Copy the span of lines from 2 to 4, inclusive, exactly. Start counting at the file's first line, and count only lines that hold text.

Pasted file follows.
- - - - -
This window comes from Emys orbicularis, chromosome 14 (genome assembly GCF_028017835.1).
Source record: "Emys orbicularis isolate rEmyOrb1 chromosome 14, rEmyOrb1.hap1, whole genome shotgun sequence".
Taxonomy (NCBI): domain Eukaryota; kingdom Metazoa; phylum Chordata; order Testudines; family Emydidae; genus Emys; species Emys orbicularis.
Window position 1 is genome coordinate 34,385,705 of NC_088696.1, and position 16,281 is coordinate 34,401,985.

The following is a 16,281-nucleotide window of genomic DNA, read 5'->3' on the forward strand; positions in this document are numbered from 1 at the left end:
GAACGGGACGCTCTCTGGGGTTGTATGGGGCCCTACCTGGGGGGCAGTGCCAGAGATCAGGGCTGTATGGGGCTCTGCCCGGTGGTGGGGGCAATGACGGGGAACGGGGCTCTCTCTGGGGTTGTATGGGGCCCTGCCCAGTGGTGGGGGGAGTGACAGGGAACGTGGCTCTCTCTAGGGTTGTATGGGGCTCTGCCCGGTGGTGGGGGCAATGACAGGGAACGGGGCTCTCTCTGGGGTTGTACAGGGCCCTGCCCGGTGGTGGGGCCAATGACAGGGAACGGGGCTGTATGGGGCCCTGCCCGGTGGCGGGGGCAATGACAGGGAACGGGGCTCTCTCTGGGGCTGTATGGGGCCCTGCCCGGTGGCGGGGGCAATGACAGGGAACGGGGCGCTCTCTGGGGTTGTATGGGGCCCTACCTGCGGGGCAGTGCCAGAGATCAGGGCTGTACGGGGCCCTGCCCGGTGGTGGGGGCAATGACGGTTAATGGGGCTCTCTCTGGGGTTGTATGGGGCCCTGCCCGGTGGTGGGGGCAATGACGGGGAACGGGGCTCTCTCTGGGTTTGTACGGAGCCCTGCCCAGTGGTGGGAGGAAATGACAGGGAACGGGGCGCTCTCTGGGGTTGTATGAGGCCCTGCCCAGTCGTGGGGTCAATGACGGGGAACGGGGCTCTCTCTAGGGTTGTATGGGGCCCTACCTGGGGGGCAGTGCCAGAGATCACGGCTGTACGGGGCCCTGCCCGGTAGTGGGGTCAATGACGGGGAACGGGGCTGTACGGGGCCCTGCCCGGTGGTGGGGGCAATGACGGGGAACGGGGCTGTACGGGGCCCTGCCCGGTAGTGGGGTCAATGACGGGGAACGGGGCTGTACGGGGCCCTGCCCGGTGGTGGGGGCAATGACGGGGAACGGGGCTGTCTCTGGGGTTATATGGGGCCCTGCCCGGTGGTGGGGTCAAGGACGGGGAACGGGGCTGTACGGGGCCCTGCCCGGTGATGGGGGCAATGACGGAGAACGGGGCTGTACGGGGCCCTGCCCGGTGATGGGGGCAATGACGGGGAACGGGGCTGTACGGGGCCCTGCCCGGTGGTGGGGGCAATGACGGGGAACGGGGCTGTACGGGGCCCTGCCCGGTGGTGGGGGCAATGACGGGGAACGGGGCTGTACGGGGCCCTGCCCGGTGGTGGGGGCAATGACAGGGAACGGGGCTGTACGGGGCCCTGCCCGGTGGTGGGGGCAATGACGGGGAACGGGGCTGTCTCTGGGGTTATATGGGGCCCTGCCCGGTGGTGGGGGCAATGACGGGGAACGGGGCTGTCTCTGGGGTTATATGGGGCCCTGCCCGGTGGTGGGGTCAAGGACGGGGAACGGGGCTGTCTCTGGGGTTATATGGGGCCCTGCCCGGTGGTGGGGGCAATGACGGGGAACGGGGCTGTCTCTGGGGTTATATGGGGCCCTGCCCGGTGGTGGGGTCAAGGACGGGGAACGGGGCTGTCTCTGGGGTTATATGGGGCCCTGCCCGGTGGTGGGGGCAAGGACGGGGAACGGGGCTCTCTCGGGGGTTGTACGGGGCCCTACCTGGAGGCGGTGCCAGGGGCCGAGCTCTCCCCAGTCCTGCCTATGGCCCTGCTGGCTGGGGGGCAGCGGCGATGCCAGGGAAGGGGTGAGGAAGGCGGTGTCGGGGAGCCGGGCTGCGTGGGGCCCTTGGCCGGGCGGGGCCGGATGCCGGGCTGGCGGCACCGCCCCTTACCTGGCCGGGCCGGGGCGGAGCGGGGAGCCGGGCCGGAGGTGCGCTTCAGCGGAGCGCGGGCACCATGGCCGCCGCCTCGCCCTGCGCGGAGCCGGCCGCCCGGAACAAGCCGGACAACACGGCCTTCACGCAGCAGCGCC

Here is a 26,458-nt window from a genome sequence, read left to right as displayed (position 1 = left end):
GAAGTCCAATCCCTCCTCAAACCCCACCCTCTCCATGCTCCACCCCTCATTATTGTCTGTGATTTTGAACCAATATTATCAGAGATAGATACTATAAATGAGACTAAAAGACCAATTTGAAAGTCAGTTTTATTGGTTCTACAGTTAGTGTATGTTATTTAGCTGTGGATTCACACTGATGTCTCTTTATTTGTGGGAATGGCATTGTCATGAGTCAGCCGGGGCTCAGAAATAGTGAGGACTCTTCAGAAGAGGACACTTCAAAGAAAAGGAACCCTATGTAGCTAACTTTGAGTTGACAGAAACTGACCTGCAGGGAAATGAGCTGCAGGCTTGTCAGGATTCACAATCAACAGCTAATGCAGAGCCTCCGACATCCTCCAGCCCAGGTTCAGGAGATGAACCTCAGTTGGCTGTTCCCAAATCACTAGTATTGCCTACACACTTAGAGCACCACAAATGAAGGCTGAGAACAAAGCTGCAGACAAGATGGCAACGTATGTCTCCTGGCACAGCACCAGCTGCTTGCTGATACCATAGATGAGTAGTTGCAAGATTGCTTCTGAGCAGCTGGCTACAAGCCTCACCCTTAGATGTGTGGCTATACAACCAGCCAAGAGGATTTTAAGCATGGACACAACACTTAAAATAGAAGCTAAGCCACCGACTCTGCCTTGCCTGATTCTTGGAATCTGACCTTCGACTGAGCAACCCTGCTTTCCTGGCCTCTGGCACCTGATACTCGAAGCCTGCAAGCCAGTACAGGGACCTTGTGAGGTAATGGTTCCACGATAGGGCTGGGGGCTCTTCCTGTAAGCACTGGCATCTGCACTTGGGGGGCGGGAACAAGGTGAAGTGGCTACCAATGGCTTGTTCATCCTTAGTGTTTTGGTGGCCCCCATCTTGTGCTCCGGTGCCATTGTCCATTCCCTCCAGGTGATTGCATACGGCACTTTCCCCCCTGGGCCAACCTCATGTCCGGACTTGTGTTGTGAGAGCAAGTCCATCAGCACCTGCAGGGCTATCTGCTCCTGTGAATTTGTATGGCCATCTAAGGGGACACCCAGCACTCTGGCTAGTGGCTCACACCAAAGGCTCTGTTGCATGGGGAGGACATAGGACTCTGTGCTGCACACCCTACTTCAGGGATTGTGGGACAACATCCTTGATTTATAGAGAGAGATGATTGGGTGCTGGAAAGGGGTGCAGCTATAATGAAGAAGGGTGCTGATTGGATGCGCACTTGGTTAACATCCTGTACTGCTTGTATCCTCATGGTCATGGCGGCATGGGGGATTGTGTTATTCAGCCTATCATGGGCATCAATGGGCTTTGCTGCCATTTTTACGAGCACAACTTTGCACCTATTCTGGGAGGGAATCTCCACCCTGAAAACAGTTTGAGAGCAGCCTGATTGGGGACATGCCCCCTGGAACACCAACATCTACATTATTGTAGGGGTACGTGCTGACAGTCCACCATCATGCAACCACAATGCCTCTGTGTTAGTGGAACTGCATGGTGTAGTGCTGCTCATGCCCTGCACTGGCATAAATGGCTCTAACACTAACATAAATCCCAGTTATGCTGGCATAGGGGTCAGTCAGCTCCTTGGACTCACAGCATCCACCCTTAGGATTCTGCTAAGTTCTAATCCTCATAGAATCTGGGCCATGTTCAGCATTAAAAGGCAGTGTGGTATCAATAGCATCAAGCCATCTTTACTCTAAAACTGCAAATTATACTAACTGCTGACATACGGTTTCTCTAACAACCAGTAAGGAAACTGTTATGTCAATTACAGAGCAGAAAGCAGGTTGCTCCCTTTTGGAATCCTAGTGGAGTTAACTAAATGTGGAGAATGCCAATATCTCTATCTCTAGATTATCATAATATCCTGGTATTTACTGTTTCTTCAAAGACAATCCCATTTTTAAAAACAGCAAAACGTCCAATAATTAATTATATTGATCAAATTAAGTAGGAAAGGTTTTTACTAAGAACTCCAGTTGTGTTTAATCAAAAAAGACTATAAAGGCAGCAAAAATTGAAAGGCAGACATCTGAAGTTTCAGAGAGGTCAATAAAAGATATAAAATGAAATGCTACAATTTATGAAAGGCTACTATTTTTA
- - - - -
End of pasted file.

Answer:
Source record: "Emys orbicularis isolate rEmyOrb1 chromosome 14, rEmyOrb1.hap1, whole genome shotgun sequence".
Taxonomy (NCBI): domain Eukaryota; kingdom Metazoa; phylum Chordata; order Testudines; family Emydidae; genus Emys; species Emys orbicularis.
Window position 1 is genome coordinate 34,385,705 of NC_088696.1, and position 16,281 is coordinate 34,401,985.